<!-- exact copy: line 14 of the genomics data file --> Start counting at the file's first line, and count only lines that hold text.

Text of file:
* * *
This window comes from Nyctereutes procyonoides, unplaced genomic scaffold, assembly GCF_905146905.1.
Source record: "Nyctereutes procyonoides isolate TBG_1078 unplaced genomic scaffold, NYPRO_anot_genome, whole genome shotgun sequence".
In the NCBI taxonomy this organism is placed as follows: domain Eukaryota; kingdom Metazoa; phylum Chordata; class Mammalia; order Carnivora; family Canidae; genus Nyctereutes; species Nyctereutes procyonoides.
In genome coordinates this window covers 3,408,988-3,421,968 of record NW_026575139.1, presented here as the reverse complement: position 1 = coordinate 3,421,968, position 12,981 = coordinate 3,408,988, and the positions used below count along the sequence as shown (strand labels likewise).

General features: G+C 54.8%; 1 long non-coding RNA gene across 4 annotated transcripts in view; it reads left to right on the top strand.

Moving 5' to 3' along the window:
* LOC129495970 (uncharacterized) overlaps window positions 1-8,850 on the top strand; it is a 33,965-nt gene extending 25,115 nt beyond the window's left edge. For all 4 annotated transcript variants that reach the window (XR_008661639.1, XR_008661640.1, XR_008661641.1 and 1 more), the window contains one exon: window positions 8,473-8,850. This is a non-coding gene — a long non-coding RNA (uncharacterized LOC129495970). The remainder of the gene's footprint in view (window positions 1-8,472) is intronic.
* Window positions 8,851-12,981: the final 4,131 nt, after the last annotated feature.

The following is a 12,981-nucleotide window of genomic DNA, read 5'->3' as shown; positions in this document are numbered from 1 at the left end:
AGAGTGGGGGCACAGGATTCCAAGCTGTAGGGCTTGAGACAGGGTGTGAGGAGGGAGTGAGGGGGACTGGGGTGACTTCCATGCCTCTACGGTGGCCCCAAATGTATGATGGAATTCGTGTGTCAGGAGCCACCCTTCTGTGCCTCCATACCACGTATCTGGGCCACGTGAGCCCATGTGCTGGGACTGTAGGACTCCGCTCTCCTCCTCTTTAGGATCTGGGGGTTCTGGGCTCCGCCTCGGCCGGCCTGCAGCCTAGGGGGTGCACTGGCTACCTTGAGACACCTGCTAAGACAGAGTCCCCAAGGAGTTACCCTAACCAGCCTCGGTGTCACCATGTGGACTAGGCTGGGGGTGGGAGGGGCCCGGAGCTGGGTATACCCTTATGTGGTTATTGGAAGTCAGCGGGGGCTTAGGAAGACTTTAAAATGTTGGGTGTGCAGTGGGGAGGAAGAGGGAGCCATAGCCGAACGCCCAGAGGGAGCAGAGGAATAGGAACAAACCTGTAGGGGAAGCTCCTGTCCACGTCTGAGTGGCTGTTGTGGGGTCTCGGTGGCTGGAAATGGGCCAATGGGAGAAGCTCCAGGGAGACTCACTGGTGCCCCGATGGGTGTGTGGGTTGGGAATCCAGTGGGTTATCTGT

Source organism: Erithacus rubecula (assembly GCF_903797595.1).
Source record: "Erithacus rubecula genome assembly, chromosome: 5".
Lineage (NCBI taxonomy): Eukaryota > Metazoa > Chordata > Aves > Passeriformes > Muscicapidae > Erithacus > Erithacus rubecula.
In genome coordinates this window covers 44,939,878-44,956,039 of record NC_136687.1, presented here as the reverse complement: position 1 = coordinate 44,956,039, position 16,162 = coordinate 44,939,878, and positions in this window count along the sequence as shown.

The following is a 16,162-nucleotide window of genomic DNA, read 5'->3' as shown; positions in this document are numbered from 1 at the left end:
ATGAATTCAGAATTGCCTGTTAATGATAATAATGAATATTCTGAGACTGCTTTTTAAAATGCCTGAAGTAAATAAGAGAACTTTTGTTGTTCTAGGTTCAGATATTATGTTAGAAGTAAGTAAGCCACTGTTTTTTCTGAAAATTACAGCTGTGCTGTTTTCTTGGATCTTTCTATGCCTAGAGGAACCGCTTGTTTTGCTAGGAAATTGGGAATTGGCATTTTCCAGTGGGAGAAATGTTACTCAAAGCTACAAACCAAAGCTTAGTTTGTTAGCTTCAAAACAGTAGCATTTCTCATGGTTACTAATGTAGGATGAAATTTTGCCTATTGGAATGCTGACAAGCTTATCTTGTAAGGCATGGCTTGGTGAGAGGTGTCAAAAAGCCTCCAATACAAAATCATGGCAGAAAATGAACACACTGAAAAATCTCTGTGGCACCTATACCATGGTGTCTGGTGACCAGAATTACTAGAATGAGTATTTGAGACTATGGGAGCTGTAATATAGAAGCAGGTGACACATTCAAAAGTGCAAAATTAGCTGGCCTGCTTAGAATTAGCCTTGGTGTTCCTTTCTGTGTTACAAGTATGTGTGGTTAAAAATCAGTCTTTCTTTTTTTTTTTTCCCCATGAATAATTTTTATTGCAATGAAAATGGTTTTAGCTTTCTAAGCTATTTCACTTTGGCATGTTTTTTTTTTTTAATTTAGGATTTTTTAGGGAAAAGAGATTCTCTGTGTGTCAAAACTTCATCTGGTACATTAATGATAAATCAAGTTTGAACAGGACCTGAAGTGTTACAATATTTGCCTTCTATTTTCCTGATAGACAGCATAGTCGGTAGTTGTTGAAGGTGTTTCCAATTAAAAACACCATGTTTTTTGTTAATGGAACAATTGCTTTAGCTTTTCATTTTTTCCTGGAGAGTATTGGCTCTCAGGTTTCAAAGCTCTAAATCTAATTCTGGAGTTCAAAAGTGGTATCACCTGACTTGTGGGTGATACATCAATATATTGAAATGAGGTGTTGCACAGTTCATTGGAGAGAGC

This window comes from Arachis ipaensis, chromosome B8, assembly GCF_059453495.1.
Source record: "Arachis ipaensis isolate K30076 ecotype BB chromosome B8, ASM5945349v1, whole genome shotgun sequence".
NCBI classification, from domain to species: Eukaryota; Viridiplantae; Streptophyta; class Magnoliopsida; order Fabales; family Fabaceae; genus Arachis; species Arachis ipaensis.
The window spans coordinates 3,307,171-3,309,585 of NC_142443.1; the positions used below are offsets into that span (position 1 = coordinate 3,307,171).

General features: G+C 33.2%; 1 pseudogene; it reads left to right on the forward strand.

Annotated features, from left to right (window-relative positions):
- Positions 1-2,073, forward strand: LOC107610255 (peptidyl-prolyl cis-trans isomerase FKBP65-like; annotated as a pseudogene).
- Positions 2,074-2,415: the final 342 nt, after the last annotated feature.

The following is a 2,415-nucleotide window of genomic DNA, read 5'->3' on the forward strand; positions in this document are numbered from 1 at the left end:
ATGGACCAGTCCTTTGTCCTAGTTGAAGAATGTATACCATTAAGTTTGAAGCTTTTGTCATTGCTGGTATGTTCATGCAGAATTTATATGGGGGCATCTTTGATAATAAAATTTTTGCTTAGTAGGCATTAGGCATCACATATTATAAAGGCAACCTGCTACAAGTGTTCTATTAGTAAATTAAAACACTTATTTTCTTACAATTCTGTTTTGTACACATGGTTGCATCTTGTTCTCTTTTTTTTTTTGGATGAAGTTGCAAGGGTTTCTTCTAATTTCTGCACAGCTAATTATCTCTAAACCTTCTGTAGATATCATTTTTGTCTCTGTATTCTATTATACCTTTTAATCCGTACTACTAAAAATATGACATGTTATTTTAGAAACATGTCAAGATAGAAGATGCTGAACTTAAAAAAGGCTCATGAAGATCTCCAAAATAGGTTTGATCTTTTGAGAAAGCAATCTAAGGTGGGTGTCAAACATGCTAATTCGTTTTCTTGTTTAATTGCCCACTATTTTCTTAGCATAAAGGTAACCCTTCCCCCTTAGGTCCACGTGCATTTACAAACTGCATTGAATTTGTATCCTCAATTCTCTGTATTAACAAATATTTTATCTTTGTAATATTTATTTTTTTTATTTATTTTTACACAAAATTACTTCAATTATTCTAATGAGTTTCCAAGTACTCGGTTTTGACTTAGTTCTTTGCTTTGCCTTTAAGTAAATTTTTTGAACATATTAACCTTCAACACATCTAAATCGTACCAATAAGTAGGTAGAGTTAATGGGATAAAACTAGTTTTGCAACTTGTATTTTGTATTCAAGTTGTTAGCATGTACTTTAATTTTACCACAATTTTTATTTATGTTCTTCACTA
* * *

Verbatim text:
In genome coordinates this window covers 44,939,878-44,956,039 of record NC_136687.1, presented here as the reverse complement: position 1 = coordinate 44,956,039, position 16,162 = coordinate 44,939,878, and positions in this window count along the sequence as shown.